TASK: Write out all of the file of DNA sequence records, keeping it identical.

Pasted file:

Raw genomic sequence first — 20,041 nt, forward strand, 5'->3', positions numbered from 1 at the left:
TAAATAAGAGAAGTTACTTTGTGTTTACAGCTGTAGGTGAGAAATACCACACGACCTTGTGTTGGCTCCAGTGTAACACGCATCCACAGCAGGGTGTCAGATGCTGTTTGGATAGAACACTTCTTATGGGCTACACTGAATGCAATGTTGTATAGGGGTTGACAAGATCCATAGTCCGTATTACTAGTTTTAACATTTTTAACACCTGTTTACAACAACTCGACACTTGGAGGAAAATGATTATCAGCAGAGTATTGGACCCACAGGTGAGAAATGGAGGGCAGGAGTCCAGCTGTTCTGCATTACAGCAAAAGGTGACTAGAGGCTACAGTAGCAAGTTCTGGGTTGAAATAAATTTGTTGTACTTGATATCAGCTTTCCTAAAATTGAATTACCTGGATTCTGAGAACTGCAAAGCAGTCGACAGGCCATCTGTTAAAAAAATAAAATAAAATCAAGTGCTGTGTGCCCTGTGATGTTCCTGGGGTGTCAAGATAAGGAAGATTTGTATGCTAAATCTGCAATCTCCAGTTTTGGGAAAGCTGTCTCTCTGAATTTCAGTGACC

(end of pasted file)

Raw genomic sequence first — 20,041 nt, forward strand, 5'->3', positions numbered from 1 at the left:
TAAATAAGAGAAGTTACTTTGTGTTTACAGCTGTAGGTGAGAAATACCACACGACCTTGTGTTGGCTCCAGTGTAACACGCATCCACAGCAGGGTGTCAGATGCTGTTTGGATAGAACACTTCTTATGGGCTACACTGAATGCAATGTTGTATAGGGGTTGACAAGATCCATAGTCCGTATTACTAGTTTTAACATTTTTAACACCTGTTTACAACAACTCGACACTTGGAGGAAAATGATTATCAGCAGAGTATTGGACCCACAGGTGAGAAATGGAGGGCAGGAGTCCAGCTGTTCTGCATTACAGCAAAAGGTGACTAGAGGCTACAGTAGCAAGTTCTGGGTTGAAATAAATTTGTTGTACTTGATATCAGCTTTCCTAAAATTGAATTACCTGGATTCTGAGAACTGCAAAGCAGTCGACAGGCCATCTGTTAAAAAAATAAAATAAAATCAAGTGCTGTGTGCCCTGTGATGTTCCTGGGGTGTCAAGATAAGGAAGATTTGTATGCTAAATCTGCAATCTCCAGTTTTGGGAAAGCTGTCTCTCTGAATTTCAGTGACC